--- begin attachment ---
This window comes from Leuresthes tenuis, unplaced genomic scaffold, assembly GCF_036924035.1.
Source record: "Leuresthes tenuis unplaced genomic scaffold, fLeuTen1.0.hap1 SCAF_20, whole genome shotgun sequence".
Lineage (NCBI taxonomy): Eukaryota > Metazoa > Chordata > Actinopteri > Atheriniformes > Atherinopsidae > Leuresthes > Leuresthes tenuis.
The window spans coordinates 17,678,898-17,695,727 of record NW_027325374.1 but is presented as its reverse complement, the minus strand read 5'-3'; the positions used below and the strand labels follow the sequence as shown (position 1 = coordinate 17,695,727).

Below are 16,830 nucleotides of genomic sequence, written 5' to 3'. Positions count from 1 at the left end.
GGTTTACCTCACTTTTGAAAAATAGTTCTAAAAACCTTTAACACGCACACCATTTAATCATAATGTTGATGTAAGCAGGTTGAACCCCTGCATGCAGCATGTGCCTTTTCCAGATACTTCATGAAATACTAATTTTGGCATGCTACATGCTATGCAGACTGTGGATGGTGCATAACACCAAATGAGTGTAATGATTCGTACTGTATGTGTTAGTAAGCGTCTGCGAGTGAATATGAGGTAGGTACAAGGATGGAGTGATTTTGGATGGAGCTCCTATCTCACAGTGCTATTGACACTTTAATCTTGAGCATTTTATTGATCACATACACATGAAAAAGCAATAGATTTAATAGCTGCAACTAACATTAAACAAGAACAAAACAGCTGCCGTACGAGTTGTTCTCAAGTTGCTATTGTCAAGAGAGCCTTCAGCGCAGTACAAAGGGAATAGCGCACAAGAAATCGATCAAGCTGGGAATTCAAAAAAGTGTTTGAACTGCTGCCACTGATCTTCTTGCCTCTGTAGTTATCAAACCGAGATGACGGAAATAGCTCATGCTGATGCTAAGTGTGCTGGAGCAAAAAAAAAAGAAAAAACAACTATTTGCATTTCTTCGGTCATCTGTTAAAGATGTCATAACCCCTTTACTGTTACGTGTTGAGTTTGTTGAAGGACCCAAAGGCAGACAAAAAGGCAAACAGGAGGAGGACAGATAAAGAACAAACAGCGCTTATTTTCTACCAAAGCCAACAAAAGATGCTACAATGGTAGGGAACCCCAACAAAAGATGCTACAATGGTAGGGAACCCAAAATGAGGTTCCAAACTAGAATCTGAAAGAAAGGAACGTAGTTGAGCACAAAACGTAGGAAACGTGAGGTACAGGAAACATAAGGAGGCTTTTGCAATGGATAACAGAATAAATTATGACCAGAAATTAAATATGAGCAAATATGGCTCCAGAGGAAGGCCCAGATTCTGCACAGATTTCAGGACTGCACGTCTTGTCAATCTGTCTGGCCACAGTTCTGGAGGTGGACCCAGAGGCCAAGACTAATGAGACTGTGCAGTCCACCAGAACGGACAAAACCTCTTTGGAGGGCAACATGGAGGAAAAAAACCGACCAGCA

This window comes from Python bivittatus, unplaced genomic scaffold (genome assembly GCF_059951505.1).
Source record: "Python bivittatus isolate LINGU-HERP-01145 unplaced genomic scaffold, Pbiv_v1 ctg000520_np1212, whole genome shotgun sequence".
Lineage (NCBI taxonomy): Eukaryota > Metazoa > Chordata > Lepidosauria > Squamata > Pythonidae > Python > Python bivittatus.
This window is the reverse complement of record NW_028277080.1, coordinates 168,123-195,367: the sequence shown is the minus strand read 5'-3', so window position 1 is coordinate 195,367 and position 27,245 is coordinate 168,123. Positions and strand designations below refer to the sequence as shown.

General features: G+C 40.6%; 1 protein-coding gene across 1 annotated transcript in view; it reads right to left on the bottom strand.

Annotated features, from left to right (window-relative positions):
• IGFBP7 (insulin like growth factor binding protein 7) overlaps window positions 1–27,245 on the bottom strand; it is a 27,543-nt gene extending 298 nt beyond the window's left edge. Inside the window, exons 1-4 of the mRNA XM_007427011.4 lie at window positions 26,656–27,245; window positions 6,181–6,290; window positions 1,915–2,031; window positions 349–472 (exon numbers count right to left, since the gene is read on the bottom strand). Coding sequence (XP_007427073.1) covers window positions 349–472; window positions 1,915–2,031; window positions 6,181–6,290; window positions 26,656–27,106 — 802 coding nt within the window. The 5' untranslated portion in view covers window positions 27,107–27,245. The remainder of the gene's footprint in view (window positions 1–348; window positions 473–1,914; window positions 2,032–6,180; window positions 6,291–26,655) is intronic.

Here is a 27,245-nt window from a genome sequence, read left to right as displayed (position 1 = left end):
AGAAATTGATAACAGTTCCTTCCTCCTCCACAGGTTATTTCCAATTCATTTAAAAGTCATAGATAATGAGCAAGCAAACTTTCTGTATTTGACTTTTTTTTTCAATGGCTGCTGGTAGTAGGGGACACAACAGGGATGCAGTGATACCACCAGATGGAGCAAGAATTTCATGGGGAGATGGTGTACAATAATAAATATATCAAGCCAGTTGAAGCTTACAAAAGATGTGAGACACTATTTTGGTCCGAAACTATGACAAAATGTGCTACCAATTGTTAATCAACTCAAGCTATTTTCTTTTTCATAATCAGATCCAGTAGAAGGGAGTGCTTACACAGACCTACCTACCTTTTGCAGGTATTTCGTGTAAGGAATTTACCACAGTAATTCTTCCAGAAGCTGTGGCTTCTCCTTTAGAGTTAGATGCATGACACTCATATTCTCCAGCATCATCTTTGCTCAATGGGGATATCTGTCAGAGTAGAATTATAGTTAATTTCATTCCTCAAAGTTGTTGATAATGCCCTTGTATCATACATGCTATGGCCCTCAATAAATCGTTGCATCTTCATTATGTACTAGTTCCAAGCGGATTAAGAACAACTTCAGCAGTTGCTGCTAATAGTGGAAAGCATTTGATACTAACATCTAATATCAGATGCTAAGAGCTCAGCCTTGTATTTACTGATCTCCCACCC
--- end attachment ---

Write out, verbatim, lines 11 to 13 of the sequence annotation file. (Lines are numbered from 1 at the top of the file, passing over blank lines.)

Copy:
General features: G+C 40.6%; 1 protein-coding gene across 1 annotated transcript in view; it reads right to left on the bottom strand.

Annotated features, from left to right (window-relative positions):
• IGFBP7 (insulin like growth factor binding protein 7) overlaps window positions 1–27,245 on the bottom strand; it is a 27,543-nt gene extending 298 nt beyond the window's left edge. Inside the window, exons 1-4 of the mRNA XM_007427011.4 lie at window positions 26,656–27,245; window positions 6,181–6,290; window positions 1,915–2,031; window positions 349–472 (exon numbers count right to left, since the gene is read on the bottom strand). Coding sequence (XP_007427073.1) covers window positions 349–472; window positions 1,915–2,031; window positions 6,181–6,290; window positions 26,656–27,106 — 802 coding nt within the window. The 5' untranslated portion in view covers window positions 27,107–27,245. The remainder of the gene's footprint in view (window positions 1–348; window positions 473–1,914; window positions 2,032–6,180; window positions 6,291–26,655) is intronic.